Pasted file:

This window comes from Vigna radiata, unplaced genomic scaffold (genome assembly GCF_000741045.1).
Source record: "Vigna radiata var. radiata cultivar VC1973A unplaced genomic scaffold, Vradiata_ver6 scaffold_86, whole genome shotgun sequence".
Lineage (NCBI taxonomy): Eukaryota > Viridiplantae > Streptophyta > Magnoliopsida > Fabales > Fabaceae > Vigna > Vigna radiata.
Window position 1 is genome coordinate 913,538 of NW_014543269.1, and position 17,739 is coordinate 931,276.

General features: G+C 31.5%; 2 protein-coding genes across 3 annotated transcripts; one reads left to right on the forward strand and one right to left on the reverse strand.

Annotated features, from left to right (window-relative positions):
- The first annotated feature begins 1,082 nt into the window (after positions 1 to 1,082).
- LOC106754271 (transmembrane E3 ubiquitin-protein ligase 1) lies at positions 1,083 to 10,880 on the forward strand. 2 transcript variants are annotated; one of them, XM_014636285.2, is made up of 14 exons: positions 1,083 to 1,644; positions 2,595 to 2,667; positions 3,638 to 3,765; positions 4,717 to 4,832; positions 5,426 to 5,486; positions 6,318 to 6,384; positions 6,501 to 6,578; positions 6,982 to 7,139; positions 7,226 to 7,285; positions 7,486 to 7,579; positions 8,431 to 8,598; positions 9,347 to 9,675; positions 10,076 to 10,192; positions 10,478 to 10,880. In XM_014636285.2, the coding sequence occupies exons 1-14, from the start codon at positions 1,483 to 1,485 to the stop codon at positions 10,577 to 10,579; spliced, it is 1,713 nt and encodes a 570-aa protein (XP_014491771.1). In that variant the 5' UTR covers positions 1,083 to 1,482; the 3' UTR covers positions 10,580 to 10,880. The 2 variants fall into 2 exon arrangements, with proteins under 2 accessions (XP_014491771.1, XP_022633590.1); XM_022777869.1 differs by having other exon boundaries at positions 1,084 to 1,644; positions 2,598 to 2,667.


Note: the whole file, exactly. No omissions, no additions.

This window comes from Vigna radiata, unplaced genomic scaffold (genome assembly GCF_000741045.1).
Source record: "Vigna radiata var. radiata cultivar VC1973A unplaced genomic scaffold, Vradiata_ver6 scaffold_86, whole genome shotgun sequence".
Lineage (NCBI taxonomy): Eukaryota > Viridiplantae > Streptophyta > Magnoliopsida > Fabales > Fabaceae > Vigna > Vigna radiata.
Window position 1 is genome coordinate 913,538 of NW_014543269.1, and position 17,739 is coordinate 931,276.

General features: G+C 31.5%; 2 protein-coding genes across 3 annotated transcripts; one reads left to right on the forward strand and one right to left on the reverse strand.

Annotated features, from left to right (window-relative positions):
- The first annotated feature begins 1,082 nt into the window (after positions 1 to 1,082).
- LOC106754271 (transmembrane E3 ubiquitin-protein ligase 1) lies at positions 1,083 to 10,880 on the forward strand. 2 transcript variants are annotated; one of them, XM_014636285.2, is made up of 14 exons: positions 1,083 to 1,644; positions 2,595 to 2,667; positions 3,638 to 3,765; positions 4,717 to 4,832; positions 5,426 to 5,486; positions 6,318 to 6,384; positions 6,501 to 6,578; positions 6,982 to 7,139; positions 7,226 to 7,285; positions 7,486 to 7,579; positions 8,431 to 8,598; positions 9,347 to 9,675; positions 10,076 to 10,192; positions 10,478 to 10,880. In XM_014636285.2, the coding sequence occupies exons 1-14, from the start codon at positions 1,483 to 1,485 to the stop codon at positions 10,577 to 10,579; spliced, it is 1,713 nt and encodes a 570-aa protein (XP_014491771.1). In that variant the 5' UTR covers positions 1,083 to 1,482; the 3' UTR covers positions 10,580 to 10,880. The 2 variants fall into 2 exon arrangements, with proteins under 2 accessions (XP_014491771.1, XP_022633590.1); XM_022777869.1 differs by having other exon boundaries at positions 1,084 to 1,644; positions 2,598 to 2,667.